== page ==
Ervin Lázár is the creator of a genre we may safely call
Central European folk surrealism, which takes on the quality of a
hallucinatory exploration into that part of the soul where beauty, hope,
and yearning live in close proximity with the harsh realities of life.
Mehr Meer is a sort of mental
map of Europe in the middle of the twentieth century, as seen by one
person: Ilma Rakusa, the child of an Eastern European family wandering
from country to country. And as such, it is highly subjective.
One of the most acclaimed representatives of francophone literature,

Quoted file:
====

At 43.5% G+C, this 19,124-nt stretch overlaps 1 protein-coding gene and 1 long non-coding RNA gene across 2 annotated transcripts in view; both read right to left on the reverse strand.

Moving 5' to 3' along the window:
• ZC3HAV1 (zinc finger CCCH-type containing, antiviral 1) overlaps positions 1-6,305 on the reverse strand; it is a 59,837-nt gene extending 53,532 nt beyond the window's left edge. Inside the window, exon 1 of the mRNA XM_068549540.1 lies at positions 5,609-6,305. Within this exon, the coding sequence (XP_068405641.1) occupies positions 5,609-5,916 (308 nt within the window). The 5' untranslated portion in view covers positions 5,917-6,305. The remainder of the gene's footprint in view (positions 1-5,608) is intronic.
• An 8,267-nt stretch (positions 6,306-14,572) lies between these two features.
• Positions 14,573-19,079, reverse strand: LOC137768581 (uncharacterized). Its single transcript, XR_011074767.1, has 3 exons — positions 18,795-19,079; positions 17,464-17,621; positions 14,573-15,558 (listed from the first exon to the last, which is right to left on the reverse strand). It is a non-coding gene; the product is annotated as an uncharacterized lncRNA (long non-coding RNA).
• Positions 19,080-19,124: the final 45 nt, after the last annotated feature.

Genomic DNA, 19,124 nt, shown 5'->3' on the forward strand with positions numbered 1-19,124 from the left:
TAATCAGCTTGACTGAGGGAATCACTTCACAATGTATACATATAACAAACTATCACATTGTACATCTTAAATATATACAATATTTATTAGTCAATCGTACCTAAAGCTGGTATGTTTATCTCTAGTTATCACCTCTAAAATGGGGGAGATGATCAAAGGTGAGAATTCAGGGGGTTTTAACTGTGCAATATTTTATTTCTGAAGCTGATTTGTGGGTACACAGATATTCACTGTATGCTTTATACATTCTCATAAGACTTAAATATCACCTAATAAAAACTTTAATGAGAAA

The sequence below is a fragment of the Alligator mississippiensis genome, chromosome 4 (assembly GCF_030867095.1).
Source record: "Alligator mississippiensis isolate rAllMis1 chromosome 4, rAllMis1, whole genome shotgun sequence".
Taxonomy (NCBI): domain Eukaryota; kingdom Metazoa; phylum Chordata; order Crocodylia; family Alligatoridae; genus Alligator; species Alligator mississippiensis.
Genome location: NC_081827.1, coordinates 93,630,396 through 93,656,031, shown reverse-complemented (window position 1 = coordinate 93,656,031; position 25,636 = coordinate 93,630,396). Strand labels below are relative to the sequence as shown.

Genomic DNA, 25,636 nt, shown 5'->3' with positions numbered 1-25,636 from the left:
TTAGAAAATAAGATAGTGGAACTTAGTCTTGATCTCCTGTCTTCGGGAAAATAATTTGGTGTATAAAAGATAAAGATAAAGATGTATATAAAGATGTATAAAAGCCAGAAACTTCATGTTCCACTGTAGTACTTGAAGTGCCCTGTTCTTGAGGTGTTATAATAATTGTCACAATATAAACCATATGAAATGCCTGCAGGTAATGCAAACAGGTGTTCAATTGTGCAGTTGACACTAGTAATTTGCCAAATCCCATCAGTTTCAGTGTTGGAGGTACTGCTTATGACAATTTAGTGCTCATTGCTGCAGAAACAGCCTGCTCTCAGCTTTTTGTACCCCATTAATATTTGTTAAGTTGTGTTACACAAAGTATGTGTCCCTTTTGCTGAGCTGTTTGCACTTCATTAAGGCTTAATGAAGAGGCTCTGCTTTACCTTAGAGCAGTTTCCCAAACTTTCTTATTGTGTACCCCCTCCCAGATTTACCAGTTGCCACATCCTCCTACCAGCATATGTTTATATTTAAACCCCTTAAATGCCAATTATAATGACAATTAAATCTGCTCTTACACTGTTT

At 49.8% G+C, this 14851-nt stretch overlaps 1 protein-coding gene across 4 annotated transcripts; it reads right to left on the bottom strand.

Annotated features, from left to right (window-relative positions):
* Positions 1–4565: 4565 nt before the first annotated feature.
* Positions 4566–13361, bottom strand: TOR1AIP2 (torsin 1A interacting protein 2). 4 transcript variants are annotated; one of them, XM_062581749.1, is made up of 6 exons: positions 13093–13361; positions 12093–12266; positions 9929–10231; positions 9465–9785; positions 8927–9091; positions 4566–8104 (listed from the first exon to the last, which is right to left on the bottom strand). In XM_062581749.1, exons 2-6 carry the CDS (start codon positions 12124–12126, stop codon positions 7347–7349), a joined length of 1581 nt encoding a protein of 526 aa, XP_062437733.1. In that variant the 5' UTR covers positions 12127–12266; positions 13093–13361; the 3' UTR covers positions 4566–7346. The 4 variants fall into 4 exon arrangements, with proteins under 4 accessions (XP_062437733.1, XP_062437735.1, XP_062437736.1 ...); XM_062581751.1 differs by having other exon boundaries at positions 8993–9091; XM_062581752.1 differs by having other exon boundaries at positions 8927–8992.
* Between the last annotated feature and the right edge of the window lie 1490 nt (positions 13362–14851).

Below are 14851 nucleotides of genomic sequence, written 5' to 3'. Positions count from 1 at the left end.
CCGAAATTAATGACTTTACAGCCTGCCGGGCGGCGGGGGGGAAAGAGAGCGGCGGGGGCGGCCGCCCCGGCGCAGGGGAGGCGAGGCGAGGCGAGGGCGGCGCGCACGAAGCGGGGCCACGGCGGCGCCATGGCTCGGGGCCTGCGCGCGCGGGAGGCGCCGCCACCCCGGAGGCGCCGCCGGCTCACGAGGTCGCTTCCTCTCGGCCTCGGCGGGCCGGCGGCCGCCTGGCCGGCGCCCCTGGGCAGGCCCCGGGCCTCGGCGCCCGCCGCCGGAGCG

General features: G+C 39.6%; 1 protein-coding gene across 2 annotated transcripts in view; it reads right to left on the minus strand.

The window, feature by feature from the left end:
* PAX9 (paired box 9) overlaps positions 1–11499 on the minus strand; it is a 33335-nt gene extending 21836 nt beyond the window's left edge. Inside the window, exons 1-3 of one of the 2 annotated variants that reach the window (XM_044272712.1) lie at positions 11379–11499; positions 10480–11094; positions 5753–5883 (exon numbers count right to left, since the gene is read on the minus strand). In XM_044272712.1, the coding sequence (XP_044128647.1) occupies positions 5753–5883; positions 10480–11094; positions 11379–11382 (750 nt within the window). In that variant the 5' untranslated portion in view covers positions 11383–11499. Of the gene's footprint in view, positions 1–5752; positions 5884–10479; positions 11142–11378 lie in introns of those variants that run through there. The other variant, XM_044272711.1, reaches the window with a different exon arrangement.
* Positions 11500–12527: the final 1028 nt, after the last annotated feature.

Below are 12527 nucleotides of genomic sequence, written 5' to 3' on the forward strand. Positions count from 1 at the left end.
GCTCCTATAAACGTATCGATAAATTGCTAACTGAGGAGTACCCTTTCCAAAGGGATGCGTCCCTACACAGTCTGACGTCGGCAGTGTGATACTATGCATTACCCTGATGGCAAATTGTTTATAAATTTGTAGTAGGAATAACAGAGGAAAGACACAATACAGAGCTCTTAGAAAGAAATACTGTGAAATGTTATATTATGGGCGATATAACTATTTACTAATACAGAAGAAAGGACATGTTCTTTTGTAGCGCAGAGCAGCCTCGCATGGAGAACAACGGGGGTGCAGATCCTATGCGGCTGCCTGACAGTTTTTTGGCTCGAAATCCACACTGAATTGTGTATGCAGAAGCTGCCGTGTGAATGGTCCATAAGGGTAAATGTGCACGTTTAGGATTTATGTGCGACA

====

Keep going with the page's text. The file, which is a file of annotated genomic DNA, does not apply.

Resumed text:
Agota Kristof was awarded the most prestigious Hungarian state prize. When she
visited Hungary last year, she thought she would never come back again,
but now she came to take the award. We talked to Agota Kristof in Budapest.
"We are in hell. And now comes the intrigue. I try to rummage through the souls, I try my best, straining; I want to understand them but it doesn’t work. They are strangers. Already, everyone has disappeared, the stains are gone, the main actors are nowhere to be seen, and if I were to take a photograph of the crime scene, it would reveal nothing of what had happened there. Did anything actually happen?"
We are witnessing a phase of ever more splendid blossoming in the field of children’s poetry in Hungary. One after the other, impressive works are appearing to the delight of readers young and not so young.